Dunlop 'bad' intent rap

Calcutta, Feb. 6: Calcutta High Court today said the Dunlop management's "intention is bad" when the company failed to show "it has at least Rs 10 crore in hand" to secure a stay on the wind-up order.

The division bench of Justices G.C. Gupta and T.K. Das said the Pawan Ruia management has siphoned off Rs 2,300 crore ' the estimated amount the company has earned by "fraudulently" selling assets ' and was trying to "grab" the Sahagunj plot.

"The company has dishonoured the good wishes of both the present and earlier governments of the state. All the while, the management went on saying it would revive the company," Justice Gupta said.

"The company has siphoned off Rs 2,300 crore. Its intention is bad. The management is saying that it will revive the company. Then why is it not depositing Rs 10 crore before the court or showing documents that it has the amount in hand?" the judge asked.

The court gave Dunlop time till Friday to comply with its order of showing that it has "at least Rs 10 crore in hand". It threatened to dismiss Dunlop's plea for a stay if the deadline was not met.

The Dunlop lawyer today sought leniency and told the bench that his client was ready to deposit Rs 2 crore today and another Rs 3 crore in the next 30 days but the bench refused to allow this.

Appearing for the state, which is a party to the case, advocate-general Anindya Mitra tried to intervene but the judge stopped him, saying: "Mr advocate-general, you are also aware about the intention of the company. It is trying to grab the land (in Sahagunj)."

On February 1, Justice Sanjib Banerjee had, on the basis of petitions by 17 creditors, ordered the winding up of Dunlop India Ltd and directed the official liquidator to take over the assets of the company with "immediate effect".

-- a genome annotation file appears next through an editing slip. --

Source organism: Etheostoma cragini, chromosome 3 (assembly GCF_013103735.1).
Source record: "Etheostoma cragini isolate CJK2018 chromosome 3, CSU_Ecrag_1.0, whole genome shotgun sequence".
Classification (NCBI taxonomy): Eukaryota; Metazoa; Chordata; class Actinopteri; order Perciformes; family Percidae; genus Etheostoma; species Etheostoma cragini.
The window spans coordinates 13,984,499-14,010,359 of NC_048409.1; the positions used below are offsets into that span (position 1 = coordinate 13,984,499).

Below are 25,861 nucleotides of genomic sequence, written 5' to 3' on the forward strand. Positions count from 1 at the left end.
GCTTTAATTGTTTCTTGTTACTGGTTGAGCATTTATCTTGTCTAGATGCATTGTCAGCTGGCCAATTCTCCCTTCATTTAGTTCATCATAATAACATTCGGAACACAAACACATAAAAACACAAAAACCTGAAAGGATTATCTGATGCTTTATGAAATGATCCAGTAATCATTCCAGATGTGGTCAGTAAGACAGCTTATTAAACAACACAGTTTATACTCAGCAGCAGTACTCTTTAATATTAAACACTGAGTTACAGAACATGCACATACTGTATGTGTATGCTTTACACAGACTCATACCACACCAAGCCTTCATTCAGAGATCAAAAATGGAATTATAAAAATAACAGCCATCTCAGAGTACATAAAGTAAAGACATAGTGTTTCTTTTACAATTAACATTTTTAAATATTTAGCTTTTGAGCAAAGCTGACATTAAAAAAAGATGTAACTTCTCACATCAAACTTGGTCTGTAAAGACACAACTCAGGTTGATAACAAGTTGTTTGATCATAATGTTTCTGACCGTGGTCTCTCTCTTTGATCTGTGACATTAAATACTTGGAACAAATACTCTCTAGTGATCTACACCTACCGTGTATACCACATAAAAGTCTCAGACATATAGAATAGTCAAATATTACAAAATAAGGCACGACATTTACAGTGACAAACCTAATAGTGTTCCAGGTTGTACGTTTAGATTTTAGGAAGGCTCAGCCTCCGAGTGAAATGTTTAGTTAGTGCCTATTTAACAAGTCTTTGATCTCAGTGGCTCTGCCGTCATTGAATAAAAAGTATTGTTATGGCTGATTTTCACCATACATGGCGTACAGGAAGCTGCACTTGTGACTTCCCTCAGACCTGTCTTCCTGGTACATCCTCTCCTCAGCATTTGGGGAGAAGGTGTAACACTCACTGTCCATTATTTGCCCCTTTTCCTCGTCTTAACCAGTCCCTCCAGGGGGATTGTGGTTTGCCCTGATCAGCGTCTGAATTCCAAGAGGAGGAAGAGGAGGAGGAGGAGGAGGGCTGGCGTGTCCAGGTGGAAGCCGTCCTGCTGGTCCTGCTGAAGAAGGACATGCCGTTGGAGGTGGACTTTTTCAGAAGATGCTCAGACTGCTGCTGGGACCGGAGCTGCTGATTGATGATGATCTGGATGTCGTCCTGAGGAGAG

The company had then appealed before the division bench and prayed for a stay on Justice Banerjee's order till the disposal of the case by the division bench.

A government lawyer associated with the case today said: "The state government wants the revival of the company. If the court allows the management to run the company, the government will cooperate."

At the time Dunlop declared suspension of work on October 8, 2011, the company had around 750 workers.

The wind-up petition was filed in 2008 when two creditors ' E.V. Mathaia and Company and A.K. Kundu and Company ' moved pleas against Dunlop. Both the companies had claimed that Dunlop could not pay for equipment they had supplied.

Subsequently, 15 other companies joined the case. According to the court's assessment, Dunlop owes over Rs 1,000 crore.

Madura Coats Limited moved a petition in 2009 claiming dues of Rs 2 crore. It also sought a wind-up order to get back its dues.

On March 26 last year, Justice Banerjee had barred Ruia from selling any property of the company and appointed a provisional liquidator.

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